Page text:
Also known as: Amazing Grace (Germany)
Release Date: September 7th, 2017 (TIFF)
Directed by: Sophie Fiennes
Music by: Grace Jones
Cast: Grace Jones
Blinder Films, Sligoville, Amoeba Film, 115 Minutes
After seeing the trailer, I was pretty excited to check this documentary out. I’ve always liked Grace Jones, as she’s always just been herself and doesn’t really seem to compromise her art, music or persona for anyone or anything.
Sadly, I was disappointed with what we got. But the main reason is that I had hoped that this would have been more of a biographical documentary about her life, her style, her films and her music.
What this is, is a concert movie where the performances are broken up by long clips of every day life stuff. But none of it is terribly interesting, as the cameras just role and you don’t always fully understand the context of what you’re watching.
It’s nice seeing Grace with her family in Jamaica, eating dinner, and seeing her work on her upcoming album. However, a lot of this is her having phone conversations, where you can’t here the other side of the line or her working through things with her music producer.
I enjoyed the music and a lot of it is very good. But ultimately, this falls pretty flat. While I’m interested in the music of Grace Jones, I’m much more captivated by the person and had hoped that this would bring me closer to knowing her.
Pairs well with: Grace Jones: Slave to the Rhythm, Whiteny and David Bowie: The Last Five Years.
Release Date: July 13th, 2013 (Galway Film Fleadh)
Directed by: Alan Holly
Written by: Rory Byrne, Alan Holly
Music by: Shane Holly
Cast: Joseph Dermody, Orla Fitzgerald, Brian Gleeson, Donie Ryan
Film Group of Unions, Frameworks, Irish Film Board, 9 Minutes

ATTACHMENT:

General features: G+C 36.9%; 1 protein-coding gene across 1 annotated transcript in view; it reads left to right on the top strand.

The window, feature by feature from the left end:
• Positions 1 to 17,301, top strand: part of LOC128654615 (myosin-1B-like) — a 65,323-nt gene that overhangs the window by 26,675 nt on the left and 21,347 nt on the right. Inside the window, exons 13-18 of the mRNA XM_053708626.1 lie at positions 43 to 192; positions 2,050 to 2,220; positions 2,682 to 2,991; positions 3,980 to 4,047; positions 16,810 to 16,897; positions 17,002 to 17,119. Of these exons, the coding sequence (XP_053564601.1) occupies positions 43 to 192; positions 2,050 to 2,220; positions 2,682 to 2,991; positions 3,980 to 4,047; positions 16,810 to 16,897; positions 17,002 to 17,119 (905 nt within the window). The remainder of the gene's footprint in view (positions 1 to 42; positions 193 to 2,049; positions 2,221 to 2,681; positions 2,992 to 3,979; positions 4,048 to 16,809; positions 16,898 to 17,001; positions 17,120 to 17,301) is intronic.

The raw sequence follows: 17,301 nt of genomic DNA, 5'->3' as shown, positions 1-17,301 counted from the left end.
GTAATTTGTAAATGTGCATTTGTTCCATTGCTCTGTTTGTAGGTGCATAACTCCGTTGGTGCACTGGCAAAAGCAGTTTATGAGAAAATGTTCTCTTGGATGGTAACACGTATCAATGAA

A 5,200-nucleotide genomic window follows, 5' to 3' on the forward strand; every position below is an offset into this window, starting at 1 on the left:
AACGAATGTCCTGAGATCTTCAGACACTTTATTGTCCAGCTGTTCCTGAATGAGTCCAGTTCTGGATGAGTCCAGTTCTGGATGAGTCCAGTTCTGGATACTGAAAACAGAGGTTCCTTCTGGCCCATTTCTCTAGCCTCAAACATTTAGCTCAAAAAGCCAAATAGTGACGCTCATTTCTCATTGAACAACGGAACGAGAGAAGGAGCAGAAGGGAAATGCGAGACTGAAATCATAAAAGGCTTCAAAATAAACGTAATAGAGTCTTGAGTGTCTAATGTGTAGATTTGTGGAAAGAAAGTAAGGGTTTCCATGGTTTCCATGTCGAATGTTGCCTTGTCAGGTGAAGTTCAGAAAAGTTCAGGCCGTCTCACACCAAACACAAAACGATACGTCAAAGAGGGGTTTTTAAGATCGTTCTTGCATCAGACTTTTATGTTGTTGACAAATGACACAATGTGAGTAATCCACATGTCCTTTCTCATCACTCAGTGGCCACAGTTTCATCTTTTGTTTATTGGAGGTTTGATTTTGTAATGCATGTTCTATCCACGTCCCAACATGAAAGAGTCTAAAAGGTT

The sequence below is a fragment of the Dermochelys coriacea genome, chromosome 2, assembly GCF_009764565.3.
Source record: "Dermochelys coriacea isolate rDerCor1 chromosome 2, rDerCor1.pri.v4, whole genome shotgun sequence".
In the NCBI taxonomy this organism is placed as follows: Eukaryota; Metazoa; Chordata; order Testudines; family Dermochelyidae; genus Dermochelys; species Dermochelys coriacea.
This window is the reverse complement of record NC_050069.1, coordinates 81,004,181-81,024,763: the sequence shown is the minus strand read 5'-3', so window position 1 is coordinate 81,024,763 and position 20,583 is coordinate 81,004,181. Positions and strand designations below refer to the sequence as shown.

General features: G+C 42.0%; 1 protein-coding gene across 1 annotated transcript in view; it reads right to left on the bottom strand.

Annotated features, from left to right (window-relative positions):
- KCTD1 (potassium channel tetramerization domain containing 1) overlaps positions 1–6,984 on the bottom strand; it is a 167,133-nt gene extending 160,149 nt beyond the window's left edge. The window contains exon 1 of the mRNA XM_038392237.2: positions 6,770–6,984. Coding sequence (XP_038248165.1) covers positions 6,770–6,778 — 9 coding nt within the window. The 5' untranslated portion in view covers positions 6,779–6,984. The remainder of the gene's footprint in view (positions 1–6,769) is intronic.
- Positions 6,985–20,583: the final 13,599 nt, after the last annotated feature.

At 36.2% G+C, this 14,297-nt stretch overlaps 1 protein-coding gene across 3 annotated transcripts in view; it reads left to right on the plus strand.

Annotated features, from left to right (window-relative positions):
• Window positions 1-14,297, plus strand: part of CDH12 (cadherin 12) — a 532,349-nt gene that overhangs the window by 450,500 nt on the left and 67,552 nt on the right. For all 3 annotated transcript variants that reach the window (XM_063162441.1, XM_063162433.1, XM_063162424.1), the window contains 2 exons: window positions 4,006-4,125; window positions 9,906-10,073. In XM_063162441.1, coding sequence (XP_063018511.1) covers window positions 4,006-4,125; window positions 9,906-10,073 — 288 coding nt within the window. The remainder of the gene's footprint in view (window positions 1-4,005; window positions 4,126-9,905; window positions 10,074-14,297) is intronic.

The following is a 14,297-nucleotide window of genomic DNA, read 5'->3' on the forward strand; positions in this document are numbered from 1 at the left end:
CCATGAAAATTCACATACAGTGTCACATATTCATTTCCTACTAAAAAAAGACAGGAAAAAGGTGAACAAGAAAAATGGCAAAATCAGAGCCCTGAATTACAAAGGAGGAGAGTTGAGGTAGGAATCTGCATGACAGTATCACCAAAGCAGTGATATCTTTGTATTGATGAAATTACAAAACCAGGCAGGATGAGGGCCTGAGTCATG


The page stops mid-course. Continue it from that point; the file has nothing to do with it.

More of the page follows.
I’ve been watching a lot of short films lately but this is one that really stuck out. I remember seeing the press for it when it was making the rounds and I wanted to see it but like many things in life, it was brushed away by time and I forgot about it until coming across it while screening a bunch of shorts. I’m glad that I finally got to see this.
Coda is a short animated film that features Death. However, it is sweet and comforting even in its sadness.
The films starts with a drunk walking out of a bar and getting hit by a car. His spirit rises up and wanders the streets, not realizing that Death is in pursuit. He follows a fox into a park where he rests on a bench when Death appears and sits next to him. Begging for more time, Death takes the man on a journey through his memories.
The animation style is very minimalist but it is majestic and alluring. The music and even the voices of the characters enhance the feeling of peacefulness throughout the short film.
This is a pretty hard piece of cinematic art to review, in all honesty, but it is incredibly effective and builds towards a true sense of ease and acceptance, as it moves on from scene to scene.
It is definitely worth a watch and being that it is only nine minutes, even if you don’t enjoy it, isn’t a huge waste of time. But I would find it hard to not walk away from the experience without being effected.